Summary: Eritrea's better overall, a little less greasy. But certain dishes Red Sea does very well, and at lunchtime, that buffet is remarkable. You are getting the same food that we paid twice as much for, ordering off the menu.

Moving to Oakland. Where to eat?

Yes, Rumbo's bar gets a workout. But we don't drink, so we focus strictly on the food.

We ate at both Eritrea and Red Sea recently (Eritrea twice, in fact). I drafted up a comparison, but it's rather long and perhaps it would be better if I put it on a separate thread.

Another Oakland/Rockridge suggestion no one mentioned, or at least if someone did, I missed it: Guest Chef. It isn't for kids, though, having only a few seats, extremely tight quarters, and a nasty noise level. But for a couple's date night out it can be fun to look forward to (the menu changes every two weeks with each guest chef, and reservations well in advance are recommended. Descriptions are on the website).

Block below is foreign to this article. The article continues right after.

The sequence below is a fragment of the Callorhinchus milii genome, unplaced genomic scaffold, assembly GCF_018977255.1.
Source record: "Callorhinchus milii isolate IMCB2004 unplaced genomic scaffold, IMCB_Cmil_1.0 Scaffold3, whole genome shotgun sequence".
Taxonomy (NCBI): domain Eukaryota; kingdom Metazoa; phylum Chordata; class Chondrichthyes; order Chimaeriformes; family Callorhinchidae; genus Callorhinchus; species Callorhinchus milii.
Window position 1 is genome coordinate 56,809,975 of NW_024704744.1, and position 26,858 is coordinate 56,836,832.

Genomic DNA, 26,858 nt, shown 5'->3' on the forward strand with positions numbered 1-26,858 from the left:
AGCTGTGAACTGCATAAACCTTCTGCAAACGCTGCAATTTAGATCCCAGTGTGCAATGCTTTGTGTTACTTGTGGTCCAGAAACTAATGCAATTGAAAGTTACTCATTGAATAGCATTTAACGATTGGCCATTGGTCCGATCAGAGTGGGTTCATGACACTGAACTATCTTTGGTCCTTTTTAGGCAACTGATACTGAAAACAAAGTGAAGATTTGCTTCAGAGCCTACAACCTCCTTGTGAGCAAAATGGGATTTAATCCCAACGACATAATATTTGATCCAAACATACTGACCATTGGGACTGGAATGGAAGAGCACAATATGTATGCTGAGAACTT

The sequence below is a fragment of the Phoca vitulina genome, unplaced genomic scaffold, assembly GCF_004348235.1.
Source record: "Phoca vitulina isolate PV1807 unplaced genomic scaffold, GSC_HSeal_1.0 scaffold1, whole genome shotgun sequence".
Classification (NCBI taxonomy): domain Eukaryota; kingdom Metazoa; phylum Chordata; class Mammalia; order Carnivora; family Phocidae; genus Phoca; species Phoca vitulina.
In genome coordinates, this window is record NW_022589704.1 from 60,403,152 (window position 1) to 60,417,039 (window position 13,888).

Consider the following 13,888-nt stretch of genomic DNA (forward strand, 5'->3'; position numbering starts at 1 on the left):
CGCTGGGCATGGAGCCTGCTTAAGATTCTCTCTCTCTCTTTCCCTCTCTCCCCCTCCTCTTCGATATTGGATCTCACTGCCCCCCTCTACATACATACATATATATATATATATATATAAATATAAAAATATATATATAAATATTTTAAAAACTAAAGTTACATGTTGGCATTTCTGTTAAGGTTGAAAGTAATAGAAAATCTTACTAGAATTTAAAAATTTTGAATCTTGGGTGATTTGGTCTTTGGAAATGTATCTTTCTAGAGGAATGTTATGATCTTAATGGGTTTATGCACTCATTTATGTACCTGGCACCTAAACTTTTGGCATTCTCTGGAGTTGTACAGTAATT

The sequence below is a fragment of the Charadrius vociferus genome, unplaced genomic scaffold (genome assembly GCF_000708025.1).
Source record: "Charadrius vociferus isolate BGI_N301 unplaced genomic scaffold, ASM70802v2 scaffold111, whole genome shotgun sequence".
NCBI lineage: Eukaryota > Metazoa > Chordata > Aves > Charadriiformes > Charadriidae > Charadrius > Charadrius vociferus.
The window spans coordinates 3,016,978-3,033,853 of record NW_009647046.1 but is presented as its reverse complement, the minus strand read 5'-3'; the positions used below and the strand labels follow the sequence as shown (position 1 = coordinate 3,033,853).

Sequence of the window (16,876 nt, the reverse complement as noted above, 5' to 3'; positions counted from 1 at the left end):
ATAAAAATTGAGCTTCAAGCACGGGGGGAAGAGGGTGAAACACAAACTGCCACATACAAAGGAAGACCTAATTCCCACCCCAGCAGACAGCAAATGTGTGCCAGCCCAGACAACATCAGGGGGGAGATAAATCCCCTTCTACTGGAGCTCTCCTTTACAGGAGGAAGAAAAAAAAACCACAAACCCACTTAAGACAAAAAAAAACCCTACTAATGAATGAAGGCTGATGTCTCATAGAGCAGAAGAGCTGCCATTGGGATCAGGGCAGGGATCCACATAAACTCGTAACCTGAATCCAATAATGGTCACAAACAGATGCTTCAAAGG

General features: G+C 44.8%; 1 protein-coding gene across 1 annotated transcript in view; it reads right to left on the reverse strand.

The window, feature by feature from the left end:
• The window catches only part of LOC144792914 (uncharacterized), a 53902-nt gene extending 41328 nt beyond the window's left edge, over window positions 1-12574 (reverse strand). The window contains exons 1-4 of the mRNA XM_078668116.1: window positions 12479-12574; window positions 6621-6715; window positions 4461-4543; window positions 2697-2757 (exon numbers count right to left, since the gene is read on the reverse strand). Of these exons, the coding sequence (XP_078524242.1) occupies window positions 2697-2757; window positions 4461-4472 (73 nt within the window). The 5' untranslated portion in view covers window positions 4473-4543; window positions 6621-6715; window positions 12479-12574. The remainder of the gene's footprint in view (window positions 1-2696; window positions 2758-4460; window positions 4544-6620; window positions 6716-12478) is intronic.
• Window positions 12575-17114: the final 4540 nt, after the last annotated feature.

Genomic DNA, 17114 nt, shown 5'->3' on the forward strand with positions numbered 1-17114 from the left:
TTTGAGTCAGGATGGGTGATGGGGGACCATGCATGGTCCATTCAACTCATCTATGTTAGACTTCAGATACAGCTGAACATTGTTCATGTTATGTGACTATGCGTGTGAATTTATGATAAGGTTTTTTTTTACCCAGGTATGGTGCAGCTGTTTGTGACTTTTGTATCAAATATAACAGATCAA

Traveling to San Francisco & Wine Country - IDEAS please!

Yes, we need an idea of where you will be staying in SF - it's not easy to make your way across town and back again. Go to TripAdvisor or hotels.com and check rates/read reviews. No matter where you stay, there will be a nearby neighborhood of amazing restaurants to try. It's usually not productive to ask locals where to stay; none of us ever use hotels here so we're more into location-specific recommendations on food/wine.

Sonoma Cty is very large, so it's one thing to visit for a day and entirely different if you were willing to stay overnight, say in Petaluma or Sebastopol or Geyserville, where hotels aren't quite so expensive.

Moving to Oakland. Where to eat?

Our fav breakfast in the entire East Bay is Mama's Royal in Oakland. I go for the corned beef hash, spouse goes for the Bennie. Lunch is not as good but they serve breakfast all day.

I urge you to try Marica, on College near Broadway, a very nice little bistro with some excellent seafood, run by Asians.

We go to three Montclair Village places: